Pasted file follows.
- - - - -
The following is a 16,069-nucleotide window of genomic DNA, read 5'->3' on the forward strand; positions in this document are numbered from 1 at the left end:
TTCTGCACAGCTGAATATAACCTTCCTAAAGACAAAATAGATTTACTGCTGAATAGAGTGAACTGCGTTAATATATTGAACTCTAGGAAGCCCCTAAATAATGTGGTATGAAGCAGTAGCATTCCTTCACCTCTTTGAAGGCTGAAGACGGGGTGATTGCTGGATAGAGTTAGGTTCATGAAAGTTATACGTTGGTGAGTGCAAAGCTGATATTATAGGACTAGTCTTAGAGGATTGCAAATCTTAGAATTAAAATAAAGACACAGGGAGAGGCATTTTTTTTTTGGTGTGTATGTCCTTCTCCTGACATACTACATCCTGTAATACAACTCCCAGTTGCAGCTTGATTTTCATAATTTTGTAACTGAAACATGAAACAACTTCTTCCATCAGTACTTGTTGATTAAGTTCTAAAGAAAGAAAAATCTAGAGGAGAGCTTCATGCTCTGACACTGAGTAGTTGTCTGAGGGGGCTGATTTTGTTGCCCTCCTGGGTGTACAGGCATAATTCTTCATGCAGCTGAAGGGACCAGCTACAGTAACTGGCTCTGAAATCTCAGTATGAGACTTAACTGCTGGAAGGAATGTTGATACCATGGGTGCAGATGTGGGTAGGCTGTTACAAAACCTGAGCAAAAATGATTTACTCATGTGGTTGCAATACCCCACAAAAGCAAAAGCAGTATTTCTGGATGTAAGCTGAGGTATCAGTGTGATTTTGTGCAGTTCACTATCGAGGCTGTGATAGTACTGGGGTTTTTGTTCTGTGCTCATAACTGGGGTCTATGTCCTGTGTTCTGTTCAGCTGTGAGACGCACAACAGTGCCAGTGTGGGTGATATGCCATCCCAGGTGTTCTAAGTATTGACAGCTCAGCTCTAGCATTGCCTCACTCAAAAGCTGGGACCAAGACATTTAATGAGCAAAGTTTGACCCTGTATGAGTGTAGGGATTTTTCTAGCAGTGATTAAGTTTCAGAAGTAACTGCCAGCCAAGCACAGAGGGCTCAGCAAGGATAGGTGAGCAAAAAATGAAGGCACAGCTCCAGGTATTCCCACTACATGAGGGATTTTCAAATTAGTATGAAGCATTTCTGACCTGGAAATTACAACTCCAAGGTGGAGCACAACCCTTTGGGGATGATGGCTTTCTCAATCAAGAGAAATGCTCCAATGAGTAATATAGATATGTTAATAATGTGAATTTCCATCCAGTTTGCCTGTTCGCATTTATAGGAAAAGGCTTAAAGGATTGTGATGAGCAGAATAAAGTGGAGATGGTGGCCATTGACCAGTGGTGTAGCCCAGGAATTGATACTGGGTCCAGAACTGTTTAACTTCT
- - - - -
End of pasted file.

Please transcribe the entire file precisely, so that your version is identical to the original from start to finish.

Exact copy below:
The following is a 16,069-nucleotide window of genomic DNA, read 5'->3' on the forward strand; positions in this document are numbered from 1 at the left end:
TTCTGCACAGCTGAATATAACCTTCCTAAAGACAAAATAGATTTACTGCTGAATAGAGTGAACTGCGTTAATATATTGAACTCTAGGAAGCCCCTAAATAATGTGGTATGAAGCAGTAGCATTCCTTCACCTCTTTGAAGGCTGAAGACGGGGTGATTGCTGGATAGAGTTAGGTTCATGAAAGTTATACGTTGGTGAGTGCAAAGCTGATATTATAGGACTAGTCTTAGAGGATTGCAAATCTTAGAATTAAAATAAAGACACAGGGAGAGGCATTTTTTTTTTGGTGTGTATGTCCTTCTCCTGACATACTACATCCTGTAATACAACTCCCAGTTGCAGCTTGATTTTCATAATTTTGTAACTGAAACATGAAACAACTTCTTCCATCAGTACTTGTTGATTAAGTTCTAAAGAAAGAAAAATCTAGAGGAGAGCTTCATGCTCTGACACTGAGTAGTTGTCTGAGGGGGCTGATTTTGTTGCCCTCCTGGGTGTACAGGCATAATTCTTCATGCAGCTGAAGGGACCAGCTACAGTAACTGGCTCTGAAATCTCAGTATGAGACTTAACTGCTGGAAGGAATGTTGATACCATGGGTGCAGATGTGGGTAGGCTGTTACAAAACCTGAGCAAAAATGATTTACTCATGTGGTTGCAATACCCCACAAAAGCAAAAGCAGTATTTCTGGATGTAAGCTGAGGTATCAGTGTGATTTTGTGCAGTTCACTATCGAGGCTGTGATAGTACTGGGGTTTTTGTTCTGTGCTCATAACTGGGGTCTATGTCCTGTGTTCTGTTCAGCTGTGAGACGCACAACAGTGCCAGTGTGGGTGATATGCCATCCCAGGTGTTCTAAGTATTGACAGCTCAGCTCTAGCATTGCCTCACTCAAAAGCTGGGACCAAGACATTTAATGAGCAAAGTTTGACCCTGTATGAGTGTAGGGATTTTTCTAGCAGTGATTAAGTTTCAGAAGTAACTGCCAGCCAAGCACAGAGGGCTCAGCAAGGATAGGTGAGCAAAAAATGAAGGCACAGCTCCAGGTATTCCCACTACATGAGGGATTTTCAAATTAGTATGAAGCATTTCTGACCTGGAAATTACAACTCCAAGGTGGAGCACAACCCTTTGGGGATGATGGCTTTCTCAATCAAGAGAAATGCTCCAATGAGTAATATAGATATGTTAATAATGTGAATTTCCATCCAGTTTGCCTGTTCGCATTTATAGGAAAAGGCTTAAAGGATTGTGATGAGCAGAATAAAGTGGAGATGGTGGCCATTGACCAGTGGTGTAGCCCAGGAATTGATACTGGGTCCAGAACTGTTTAACTTCT